Merton Champagne’s versatility makes him one of the most interesting members of the Wesleyan community. Known to most students as the gregarious man in white making pizzas in Usdan, Champagne also studies as a graduate student in the University’s Graduate Liberal Studies (GLS) program, where he takes classes at night. Over the weekend, he can be found serving as the Sacristan at St. Timothy’s in West Hartford, where Champagne resides with his girlfriend Wendy, who works at Weshop. When he’s not making pizzas for nearly 3,000 students, hitting the books, or preparing mass, Champagne likes to mountain bike in his spare time—that is, if he has time to spare.
“[My average day is] pretty full,” Champagne said. “I’m [at Usdan] until two, I go home, and I’m usually, you know, I’m usually in the books between 3 and 9 or 10 at night. It’s not constantly, but I love school. This semester I’m taking forensic anthropology. I’m in the social science program, because I got a B.A. in public history from Central [Connecticut University], and they don’t have a public history course per se here, but I’m taking courses that would fall under it.”
Champagne’s academic trajectory is remarkable in that he has earned his GED, B.A., and now his Master’s degree all while working full time at the University, where he has been employed for 20 years. This trajectory was by no means easy for Champagne. In fact, he has overcome adversity at each turn in his life, including with his own union while taking graduate level courses at the University.
“When I graduated from [Central Connecticut], I decided that I wanted to do more,” Champagne said. “I decided I would take one class here, and see if I liked it, and I talked to Sara-Jane [Ripa], she explained to me the things that had to get done, and I would’ve been probably two classes further in my studies, but my union was fighting me, because, I guess there’s a clause in our contract that we can only hire x amount of student workers. After 20 years, I was a student worker. I put it off on hold, and I said, ‘You know what, if I have to get a lawyer, I will,’ because this is what I wanted to do. But, that has since been dropped, and I’ve just been taking courses and I just love it.”
Another example of Champagne’s resilience was when he began to battle alcoholism as a young man.
“When I was 16, I started drinking, and I quit school,” Champagne said. “I’ve been sober now for 23 years, and when I quit drinking, the first thing I did was [go] back to high school. The guidance counselor said I should probably go get my GED because I was short so many credits, and I opted to go to school at night for four years so I can graduate properly. And then I went to Central, and I graduated there, and I said, ‘You know, it just feels like I gotta finish,’ because this is something I should have done in my youth, and I just gotta finish. And I [have loved] school ever since, because since I quit and went back as an adult, I really love it so much. I can’t get enough of it.”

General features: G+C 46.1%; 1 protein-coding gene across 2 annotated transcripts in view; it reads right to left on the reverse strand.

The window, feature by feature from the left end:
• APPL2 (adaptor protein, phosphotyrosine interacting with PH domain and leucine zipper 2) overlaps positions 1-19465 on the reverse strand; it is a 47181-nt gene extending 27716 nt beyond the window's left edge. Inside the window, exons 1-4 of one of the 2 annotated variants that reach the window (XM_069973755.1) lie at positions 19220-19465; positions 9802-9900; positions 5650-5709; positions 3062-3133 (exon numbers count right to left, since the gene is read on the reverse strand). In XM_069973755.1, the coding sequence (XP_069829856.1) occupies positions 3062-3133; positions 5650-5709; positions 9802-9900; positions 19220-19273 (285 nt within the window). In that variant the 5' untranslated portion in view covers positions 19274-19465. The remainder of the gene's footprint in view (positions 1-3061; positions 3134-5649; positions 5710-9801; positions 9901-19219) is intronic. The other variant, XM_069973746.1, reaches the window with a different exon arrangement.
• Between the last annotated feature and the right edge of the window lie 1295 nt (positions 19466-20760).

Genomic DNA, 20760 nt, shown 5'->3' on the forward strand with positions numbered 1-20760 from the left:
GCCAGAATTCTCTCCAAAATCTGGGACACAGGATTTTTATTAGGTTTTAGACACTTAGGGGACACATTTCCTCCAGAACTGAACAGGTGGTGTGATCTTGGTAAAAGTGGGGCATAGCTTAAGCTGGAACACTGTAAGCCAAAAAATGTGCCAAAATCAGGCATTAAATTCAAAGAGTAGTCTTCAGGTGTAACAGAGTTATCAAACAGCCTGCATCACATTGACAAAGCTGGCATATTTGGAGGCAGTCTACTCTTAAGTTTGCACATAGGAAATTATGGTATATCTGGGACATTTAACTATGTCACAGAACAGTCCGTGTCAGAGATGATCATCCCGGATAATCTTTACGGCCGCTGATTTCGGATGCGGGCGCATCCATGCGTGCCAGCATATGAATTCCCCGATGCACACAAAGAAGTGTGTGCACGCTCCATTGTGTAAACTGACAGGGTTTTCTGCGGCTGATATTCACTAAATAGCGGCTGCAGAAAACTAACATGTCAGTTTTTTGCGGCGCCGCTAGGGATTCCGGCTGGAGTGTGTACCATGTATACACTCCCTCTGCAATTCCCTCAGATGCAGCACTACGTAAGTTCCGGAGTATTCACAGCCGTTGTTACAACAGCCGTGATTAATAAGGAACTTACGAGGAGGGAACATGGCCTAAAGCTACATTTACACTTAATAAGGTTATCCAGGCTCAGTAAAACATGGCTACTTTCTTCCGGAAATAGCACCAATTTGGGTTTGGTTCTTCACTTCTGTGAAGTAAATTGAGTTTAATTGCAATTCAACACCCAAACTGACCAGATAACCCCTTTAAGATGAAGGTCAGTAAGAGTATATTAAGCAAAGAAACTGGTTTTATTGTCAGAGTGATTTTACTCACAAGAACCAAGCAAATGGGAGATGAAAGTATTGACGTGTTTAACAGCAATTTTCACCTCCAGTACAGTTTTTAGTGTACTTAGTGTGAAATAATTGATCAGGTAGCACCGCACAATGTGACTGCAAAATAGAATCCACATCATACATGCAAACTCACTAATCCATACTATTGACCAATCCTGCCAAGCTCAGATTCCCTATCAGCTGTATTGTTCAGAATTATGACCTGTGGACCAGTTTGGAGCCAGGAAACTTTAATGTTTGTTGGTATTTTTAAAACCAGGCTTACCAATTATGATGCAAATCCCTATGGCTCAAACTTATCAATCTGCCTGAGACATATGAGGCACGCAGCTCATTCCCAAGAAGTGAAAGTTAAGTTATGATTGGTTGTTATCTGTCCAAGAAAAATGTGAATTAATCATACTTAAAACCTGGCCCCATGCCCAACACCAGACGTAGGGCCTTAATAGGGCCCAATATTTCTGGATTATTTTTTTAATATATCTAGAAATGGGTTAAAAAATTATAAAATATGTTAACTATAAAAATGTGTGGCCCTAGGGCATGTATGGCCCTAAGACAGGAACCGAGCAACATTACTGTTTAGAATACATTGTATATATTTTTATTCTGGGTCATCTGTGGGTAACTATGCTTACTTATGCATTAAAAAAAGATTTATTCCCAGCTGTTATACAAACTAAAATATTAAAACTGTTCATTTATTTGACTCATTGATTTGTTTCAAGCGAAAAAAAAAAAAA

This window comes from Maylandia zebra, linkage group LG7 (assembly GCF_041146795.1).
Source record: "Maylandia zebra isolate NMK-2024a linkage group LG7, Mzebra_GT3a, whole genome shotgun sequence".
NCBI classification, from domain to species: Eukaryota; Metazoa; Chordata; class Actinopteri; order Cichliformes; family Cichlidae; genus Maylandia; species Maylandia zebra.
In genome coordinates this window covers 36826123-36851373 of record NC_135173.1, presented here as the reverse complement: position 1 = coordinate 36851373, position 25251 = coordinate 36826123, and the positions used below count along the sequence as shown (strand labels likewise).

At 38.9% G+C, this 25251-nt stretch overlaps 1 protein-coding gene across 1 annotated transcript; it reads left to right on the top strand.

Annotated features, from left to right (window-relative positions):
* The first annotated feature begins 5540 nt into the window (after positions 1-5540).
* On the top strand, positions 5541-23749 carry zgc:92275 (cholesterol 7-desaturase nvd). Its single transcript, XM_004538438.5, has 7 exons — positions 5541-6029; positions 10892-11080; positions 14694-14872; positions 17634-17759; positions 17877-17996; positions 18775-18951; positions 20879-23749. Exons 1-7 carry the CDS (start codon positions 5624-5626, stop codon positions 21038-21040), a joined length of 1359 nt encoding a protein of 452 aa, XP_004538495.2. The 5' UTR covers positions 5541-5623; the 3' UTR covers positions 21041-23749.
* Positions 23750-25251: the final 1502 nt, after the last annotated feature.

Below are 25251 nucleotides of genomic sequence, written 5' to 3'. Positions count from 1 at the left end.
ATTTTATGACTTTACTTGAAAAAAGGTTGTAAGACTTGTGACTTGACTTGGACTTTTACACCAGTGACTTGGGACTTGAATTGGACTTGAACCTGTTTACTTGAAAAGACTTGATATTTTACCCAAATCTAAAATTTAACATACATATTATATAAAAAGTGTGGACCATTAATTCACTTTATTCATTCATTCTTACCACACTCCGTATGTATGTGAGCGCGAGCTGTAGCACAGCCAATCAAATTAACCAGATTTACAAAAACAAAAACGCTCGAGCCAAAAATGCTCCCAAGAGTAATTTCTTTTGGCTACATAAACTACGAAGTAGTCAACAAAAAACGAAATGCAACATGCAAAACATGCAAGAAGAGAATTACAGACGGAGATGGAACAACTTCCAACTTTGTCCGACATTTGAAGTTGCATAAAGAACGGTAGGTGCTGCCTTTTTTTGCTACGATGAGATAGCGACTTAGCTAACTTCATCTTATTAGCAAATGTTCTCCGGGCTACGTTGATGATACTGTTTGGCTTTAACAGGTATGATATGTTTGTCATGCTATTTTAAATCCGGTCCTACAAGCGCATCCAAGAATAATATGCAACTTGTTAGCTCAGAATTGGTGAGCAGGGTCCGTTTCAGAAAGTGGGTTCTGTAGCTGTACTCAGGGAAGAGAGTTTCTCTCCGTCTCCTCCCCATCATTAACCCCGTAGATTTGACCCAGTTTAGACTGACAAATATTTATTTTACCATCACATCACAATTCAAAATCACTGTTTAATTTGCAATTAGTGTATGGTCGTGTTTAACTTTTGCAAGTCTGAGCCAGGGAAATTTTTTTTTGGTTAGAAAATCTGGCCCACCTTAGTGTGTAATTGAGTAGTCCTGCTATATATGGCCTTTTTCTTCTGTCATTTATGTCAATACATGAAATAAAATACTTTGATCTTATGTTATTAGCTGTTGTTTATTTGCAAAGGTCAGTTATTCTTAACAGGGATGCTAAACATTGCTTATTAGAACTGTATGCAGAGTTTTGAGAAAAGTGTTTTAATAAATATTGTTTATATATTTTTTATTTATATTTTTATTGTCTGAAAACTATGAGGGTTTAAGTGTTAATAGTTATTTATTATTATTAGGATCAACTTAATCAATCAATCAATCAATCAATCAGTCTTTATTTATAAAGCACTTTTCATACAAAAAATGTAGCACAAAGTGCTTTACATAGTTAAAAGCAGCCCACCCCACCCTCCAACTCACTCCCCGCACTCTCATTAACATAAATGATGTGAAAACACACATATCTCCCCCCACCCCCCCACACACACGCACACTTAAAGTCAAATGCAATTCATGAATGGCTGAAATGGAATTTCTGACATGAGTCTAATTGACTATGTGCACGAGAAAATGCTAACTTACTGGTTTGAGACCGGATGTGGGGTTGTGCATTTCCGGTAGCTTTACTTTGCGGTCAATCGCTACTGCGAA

In his professional role at the University, Champagne carries with him two decades of institutional history. Starting out in the Summerfields dining hall and then later switching to Usdan, Champagne has moved from line cook, to line server, to his current role as Wesleyan’s renowned pizza chef. When asked about any previous experience he had with making pizza, Champagne revealed his sense of humor that has made him so beloved within the Wesleyan community.
“Just eating,” Champagne quipped. “That was it, man!”
The conversation then moved to how the University has changed culturally since Champagne began working here in 1996.
“I think it’s gotten more outspoken,” Champagne said. “I love the student body here. I mean, I feel like we’re all family for four years, you know, and I care so much for them. It’s really hard when the students are on break. It really is, it really is. I’m here in the summer for when the camps come in, but after a while I’m ready for the older kids to come back.”
When asked to clarify what he meant by outspoken, Champagne elaborated.
“Not outspoken, but more open,” Champagne clarified. “It’s easier to approach the students. When I first started here there was a different clique, and there were different cliques amongst them, and it was kinda hard to get into them. They were not so much inviting in if you were an outsider.”
Champagne was referring to members of the College of Letters, whose classes were based in the Butterfield colleges at the time before moving to 41 Wyllys, soon to be called Boger Hall, in 2012.
“Granted, when I was at Summerfields I was in the kitchen, so maybe being out front helps, I don’t know,” Champagne said.
However, once Champagne broke through and began to establish connections with members of the University community, he was ecstatic.
“I freaking loved it, man,” Champagne said. “It’s like, I can’t get enough of it. It’s like wow, I’m actually a part of the community. And that’s all I ever wanted to be.”